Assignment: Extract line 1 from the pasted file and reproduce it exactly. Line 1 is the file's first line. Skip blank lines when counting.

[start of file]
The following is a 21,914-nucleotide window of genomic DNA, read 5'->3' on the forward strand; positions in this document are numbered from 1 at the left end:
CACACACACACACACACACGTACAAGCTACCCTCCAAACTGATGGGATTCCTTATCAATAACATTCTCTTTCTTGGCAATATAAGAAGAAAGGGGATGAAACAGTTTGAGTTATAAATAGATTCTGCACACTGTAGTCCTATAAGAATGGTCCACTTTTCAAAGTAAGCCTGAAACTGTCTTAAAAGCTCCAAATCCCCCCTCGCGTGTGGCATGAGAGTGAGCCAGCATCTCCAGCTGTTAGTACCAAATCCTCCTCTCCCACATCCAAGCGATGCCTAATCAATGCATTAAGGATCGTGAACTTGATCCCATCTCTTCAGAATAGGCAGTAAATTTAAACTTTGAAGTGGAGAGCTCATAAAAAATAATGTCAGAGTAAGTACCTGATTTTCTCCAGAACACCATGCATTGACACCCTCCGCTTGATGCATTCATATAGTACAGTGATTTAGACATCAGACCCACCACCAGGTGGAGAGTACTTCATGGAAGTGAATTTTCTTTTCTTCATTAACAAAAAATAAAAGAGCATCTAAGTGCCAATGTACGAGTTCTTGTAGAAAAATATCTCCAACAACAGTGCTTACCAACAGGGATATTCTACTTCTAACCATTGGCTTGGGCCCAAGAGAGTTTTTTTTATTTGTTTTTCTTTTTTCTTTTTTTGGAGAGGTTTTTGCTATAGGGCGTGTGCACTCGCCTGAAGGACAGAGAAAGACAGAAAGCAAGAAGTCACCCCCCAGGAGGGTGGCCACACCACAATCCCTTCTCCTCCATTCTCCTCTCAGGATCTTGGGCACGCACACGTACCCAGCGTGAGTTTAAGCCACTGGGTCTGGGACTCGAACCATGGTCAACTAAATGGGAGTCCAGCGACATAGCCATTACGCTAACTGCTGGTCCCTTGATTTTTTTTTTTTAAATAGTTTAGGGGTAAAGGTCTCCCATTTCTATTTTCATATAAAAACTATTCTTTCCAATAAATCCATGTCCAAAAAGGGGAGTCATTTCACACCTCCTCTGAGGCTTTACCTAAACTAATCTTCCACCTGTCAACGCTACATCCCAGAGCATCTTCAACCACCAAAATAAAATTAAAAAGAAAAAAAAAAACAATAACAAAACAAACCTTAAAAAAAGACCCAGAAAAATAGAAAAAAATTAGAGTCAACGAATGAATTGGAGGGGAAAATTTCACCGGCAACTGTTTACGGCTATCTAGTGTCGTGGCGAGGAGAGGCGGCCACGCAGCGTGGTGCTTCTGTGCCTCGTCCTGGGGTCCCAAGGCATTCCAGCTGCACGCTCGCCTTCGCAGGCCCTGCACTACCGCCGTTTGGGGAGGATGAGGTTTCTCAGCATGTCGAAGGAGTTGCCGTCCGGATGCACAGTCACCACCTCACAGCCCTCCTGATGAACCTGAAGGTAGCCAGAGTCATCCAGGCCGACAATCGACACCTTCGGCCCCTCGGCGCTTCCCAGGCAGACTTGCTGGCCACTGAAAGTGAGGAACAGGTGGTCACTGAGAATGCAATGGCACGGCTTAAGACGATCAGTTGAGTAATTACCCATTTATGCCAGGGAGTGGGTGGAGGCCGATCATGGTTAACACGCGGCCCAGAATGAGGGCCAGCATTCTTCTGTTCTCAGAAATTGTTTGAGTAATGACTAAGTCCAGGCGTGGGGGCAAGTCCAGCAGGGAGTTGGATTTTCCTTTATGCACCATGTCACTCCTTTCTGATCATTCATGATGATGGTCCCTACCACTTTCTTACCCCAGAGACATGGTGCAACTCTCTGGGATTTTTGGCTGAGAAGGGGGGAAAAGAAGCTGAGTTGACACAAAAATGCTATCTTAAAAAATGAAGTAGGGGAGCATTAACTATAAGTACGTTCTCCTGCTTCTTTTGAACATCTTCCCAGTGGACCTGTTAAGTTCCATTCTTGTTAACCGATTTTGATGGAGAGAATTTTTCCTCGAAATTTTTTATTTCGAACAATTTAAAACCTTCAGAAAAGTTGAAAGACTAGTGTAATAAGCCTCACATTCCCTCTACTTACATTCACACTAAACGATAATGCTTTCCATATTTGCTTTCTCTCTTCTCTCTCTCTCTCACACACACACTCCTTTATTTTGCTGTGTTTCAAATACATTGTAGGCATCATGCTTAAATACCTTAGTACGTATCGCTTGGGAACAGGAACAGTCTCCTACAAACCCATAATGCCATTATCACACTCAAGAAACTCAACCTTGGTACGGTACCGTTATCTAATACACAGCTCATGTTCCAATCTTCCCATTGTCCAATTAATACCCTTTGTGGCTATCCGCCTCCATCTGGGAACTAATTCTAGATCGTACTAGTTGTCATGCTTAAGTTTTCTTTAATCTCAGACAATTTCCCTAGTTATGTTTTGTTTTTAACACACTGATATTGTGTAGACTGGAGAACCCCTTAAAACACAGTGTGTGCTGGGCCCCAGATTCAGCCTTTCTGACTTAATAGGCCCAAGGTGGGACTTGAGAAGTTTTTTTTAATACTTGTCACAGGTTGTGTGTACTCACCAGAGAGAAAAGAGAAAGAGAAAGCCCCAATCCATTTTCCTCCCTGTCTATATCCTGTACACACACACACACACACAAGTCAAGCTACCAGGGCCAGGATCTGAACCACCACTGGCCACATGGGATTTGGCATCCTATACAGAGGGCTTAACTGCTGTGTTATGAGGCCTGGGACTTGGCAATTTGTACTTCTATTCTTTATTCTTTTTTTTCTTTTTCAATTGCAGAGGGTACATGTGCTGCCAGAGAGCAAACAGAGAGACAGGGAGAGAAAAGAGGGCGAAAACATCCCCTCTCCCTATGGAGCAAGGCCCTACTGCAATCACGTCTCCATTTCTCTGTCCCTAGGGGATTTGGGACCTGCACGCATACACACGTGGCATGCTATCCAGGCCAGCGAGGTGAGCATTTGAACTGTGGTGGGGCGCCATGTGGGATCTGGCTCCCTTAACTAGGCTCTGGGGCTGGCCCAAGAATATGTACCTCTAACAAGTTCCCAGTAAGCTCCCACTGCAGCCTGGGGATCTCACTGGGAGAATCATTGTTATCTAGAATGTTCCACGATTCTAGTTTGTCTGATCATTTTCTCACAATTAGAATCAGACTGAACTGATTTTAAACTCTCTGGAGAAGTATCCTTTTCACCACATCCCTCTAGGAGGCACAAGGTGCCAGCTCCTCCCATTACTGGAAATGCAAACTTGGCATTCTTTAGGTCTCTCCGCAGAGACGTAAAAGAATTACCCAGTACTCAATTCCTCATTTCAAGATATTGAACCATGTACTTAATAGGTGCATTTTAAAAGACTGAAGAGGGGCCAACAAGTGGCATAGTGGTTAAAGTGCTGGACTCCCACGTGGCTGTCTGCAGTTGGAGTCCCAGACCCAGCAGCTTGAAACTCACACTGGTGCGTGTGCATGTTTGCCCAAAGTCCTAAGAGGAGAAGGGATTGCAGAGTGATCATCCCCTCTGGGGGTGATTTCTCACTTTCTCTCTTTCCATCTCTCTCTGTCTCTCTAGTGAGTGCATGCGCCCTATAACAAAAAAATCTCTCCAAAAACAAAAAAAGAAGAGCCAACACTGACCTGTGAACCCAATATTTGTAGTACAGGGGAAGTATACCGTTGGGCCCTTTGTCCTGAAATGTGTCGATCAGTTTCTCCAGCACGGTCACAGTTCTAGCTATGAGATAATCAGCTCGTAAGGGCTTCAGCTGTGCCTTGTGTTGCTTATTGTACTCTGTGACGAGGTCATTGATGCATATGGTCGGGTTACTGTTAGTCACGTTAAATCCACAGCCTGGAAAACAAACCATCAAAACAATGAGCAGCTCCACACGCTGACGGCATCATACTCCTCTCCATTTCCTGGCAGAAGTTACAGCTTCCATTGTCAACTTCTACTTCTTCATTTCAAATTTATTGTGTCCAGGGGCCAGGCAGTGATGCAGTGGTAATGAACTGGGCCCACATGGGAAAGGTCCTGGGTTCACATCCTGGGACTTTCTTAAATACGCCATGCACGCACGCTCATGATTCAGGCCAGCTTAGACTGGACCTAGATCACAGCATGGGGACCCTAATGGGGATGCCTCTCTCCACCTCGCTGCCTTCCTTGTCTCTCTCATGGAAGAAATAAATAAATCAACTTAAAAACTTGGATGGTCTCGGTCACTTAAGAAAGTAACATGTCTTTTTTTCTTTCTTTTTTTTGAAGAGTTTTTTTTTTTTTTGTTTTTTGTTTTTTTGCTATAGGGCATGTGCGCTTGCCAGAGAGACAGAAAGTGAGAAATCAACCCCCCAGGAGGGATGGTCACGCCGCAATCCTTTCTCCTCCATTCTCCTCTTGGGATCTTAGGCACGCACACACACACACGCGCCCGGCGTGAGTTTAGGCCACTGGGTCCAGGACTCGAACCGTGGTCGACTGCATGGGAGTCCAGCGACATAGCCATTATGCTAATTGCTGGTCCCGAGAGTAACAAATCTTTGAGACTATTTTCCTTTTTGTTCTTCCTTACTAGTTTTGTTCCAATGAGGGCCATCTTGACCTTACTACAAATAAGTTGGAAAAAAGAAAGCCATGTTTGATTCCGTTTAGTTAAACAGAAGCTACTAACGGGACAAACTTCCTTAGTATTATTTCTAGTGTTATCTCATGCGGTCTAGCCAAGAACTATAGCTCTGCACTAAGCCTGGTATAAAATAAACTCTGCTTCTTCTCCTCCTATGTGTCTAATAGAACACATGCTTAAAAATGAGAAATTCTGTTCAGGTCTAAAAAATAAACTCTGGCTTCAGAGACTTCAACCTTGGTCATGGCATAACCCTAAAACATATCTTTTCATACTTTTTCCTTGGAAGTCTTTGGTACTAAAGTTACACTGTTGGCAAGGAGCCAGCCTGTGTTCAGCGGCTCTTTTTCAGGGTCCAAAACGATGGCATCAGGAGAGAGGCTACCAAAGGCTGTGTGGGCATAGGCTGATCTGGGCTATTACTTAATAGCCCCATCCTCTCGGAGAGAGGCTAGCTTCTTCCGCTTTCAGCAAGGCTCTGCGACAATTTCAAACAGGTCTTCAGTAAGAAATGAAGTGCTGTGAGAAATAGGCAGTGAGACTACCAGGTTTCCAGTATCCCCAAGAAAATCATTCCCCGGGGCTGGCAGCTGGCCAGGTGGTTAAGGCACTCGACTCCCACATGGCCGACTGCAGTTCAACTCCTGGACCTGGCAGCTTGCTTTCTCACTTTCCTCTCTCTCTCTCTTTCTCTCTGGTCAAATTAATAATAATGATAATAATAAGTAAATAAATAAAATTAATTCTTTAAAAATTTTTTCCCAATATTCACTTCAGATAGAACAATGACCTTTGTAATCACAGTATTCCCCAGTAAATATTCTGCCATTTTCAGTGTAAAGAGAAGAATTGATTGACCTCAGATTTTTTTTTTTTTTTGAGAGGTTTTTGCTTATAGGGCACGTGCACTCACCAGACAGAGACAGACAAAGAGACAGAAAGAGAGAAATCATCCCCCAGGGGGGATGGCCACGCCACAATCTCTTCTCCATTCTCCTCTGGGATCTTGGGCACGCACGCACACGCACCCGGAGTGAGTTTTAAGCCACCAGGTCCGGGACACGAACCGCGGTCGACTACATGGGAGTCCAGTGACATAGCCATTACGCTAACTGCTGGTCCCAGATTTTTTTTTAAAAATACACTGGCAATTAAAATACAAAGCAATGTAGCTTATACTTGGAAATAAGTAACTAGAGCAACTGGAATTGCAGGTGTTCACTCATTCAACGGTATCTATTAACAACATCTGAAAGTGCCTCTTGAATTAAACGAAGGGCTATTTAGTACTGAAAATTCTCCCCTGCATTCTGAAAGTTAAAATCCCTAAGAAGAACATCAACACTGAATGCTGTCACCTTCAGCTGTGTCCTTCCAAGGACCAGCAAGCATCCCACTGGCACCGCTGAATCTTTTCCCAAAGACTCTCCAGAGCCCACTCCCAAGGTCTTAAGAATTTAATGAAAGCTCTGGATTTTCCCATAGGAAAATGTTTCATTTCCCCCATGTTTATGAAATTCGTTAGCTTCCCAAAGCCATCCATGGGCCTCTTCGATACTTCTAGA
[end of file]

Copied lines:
The following is a 21,914-nucleotide window of genomic DNA, read 5'->3' on the forward strand; positions in this document are numbered from 1 at the left end: